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Publication numberUS7151350 B2
Publication typeGrant
Application numberUS 10/776,675
Publication dateDec 19, 2006
Filing dateFeb 11, 2004
Priority dateFeb 11, 2004
Fee statusLapsed
Also published asDE602005004571D1, DE602005004571T2, EP1564358A1, EP1564358B1, US20050174077
Publication number10776675, 776675, US 7151350 B2, US 7151350B2, US-B2-7151350, US7151350 B2, US7151350B2
InventorsRonald Helmut Haag, Jeremy M Husic, John Pasiecznik, Jr.
Original AssigneeDelphi Technologies, Inc.
Export CitationBiBTeX, EndNote, RefMan
External Links: USPTO, USPTO Assignment, Espacenet
Powered door object detection system and method
US 7151350 B2
Abstract
A non-contact detection system and method for detecting obstructions in relation to a powered door on a vehicle such that contact with the door may be prevented. The detection system includes an object detection sensor located on the powered door for sensing an object within an adjustable sensing zone. A door position sensor senses position of the door relative to at least one of an open and closed door position. A controller adjusts the sensing zone of the object detection sensor as a function of the sensed door position.
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Claims(25)
1. A detection system for detecting an object in relation to a movable door, said detection system comprising:
an object detection sensor located on a movable door for sensing an object within a sensing zone, said object detection sensor being adjustable to vary the size of the sensing zone;
a door position sensor for sensing position of the door relative to at least one of open and closed door positions; and
a controller operable coupled to the object detection sensor and the door position sensor and adapted to adjust the sensor to vary the size of the sensing zone of the object detection sensor as a function of the sensed door position.
2. The detection system as defined in claim 1, wherein the door is a powered door on a vehicle.
3. The detection system as defined in claim 2, wherein the powered door is a powered lift gate.
4. The detection system as defined in claim 1, wherein the object detection sensor is located so that the sensing zone covers the opening path of the door.
5. The detection system as defined in claim 1, wherein the controller further changes movement of the door when an object is sensed in the sensing zone.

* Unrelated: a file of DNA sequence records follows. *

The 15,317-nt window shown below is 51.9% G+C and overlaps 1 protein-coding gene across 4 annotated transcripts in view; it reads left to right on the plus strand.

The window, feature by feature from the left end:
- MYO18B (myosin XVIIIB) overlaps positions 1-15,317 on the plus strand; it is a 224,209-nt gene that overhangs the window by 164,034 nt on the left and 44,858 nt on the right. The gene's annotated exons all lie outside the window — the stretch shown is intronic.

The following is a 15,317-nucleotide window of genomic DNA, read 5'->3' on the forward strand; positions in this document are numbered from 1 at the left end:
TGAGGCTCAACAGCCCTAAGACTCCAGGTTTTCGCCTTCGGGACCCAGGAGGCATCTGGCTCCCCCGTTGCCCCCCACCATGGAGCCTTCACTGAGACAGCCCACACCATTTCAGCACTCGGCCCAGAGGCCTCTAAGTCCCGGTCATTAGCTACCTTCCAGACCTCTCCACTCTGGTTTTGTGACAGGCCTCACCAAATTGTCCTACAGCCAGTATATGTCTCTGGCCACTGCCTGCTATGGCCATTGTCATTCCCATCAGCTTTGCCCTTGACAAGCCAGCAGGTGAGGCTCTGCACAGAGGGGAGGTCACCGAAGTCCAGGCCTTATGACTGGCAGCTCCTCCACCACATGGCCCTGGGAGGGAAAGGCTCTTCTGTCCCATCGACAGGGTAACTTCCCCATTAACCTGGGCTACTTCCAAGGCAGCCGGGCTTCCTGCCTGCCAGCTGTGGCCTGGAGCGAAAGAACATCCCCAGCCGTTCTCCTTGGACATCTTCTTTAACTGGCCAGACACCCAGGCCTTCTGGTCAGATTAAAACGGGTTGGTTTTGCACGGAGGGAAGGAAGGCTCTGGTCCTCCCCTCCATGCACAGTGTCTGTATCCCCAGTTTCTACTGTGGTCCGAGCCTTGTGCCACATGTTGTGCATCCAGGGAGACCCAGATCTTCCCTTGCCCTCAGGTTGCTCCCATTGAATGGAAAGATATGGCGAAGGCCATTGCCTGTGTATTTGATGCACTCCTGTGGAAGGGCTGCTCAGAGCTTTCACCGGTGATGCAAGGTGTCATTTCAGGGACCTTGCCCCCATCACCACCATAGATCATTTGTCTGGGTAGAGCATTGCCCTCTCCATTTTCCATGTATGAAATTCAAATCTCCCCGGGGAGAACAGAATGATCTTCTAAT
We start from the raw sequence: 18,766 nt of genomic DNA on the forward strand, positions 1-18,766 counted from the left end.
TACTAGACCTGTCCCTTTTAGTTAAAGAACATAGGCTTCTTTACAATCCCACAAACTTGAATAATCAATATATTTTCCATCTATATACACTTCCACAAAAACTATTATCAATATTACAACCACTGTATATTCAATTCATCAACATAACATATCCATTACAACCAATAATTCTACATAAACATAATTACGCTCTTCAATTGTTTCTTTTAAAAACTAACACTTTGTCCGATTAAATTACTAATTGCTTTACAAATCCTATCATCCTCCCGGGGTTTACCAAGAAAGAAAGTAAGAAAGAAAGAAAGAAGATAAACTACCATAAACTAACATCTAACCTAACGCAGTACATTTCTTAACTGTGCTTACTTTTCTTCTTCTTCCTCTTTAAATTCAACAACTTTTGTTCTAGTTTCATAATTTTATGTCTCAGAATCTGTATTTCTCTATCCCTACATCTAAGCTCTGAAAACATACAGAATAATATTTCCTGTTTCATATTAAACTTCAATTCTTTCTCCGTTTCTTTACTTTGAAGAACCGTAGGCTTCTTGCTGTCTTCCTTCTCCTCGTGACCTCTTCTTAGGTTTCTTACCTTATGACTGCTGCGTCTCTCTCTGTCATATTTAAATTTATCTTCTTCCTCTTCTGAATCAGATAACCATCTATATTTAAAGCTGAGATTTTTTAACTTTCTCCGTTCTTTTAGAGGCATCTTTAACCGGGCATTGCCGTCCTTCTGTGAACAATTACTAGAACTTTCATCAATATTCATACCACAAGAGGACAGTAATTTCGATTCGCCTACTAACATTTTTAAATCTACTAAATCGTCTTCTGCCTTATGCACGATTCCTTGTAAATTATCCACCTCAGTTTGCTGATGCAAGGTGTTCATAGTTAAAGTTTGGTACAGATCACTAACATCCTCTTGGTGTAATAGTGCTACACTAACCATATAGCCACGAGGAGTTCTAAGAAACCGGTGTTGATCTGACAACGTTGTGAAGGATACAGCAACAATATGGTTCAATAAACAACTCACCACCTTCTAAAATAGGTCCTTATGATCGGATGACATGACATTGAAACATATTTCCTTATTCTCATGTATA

6. The detection system as defined in claim 5, wherein the controller reverses direction of movement of the door when the object is sensed in the sensing zone.
7. The detection system as defined in claim 1, wherein the object detection sensor comprises a radar sensor.
8. The detection system as defined in claim 6, wherein the sensor comprises first and second radar sensors.
9. The detection system as defined in claim 6, wherein the radar sensor is a differential pulsed Doppler radar sensor having a dynamic range gate.
10. An object detection system for detecting an object in relation to a movable powered door on a vehicle, said detection system comprising:
an object detection sensor located on a movable powered door on a vehicle for sensing an object within a sensing zone, said object detection sensor having a sensitivity that is adjustable to vary the size of the sensing zone;
a door position sensor for sensing position of the movable powered door; and
a controller operably coupled to the object detection sensor and the door position sensor and including means for adjusting the sensitivity of the object detection sensor as a function of the sensed door position to thereby vary the size of the sensing zone, wherein the controller further changes movement of the powered door when an object is sensed in the sensing zone.
11. The detection system as defined in claim 10, wherein the controller changes movement of the powered door so as to reverse direction of movement of the powered door upon detecting an object in the sensing zone.
12. The detection system as defined in claim 11, wherein the controller prevents reversal of direction of movement of the powered door once the powered door position reaches a predetermined position.
13. The detection system as defined in claim 1, wherein the object detection sensor is located so that the sensing zone covers the opening path of the door.
14. The detection system as defined in claim 10, wherein the powered door is a power lift gate.
15. The detection system as defined in claim 10, wherein the object detection sensor comprises a radar sensor.
16. The detection system as defined in claim 15, wherein the sensor comprises first and second radar sensors.
17. The detection system as defined in claim 15, wherein the radar sensor is a differential pulsed Doppler radar sensor having a dynamic range gate.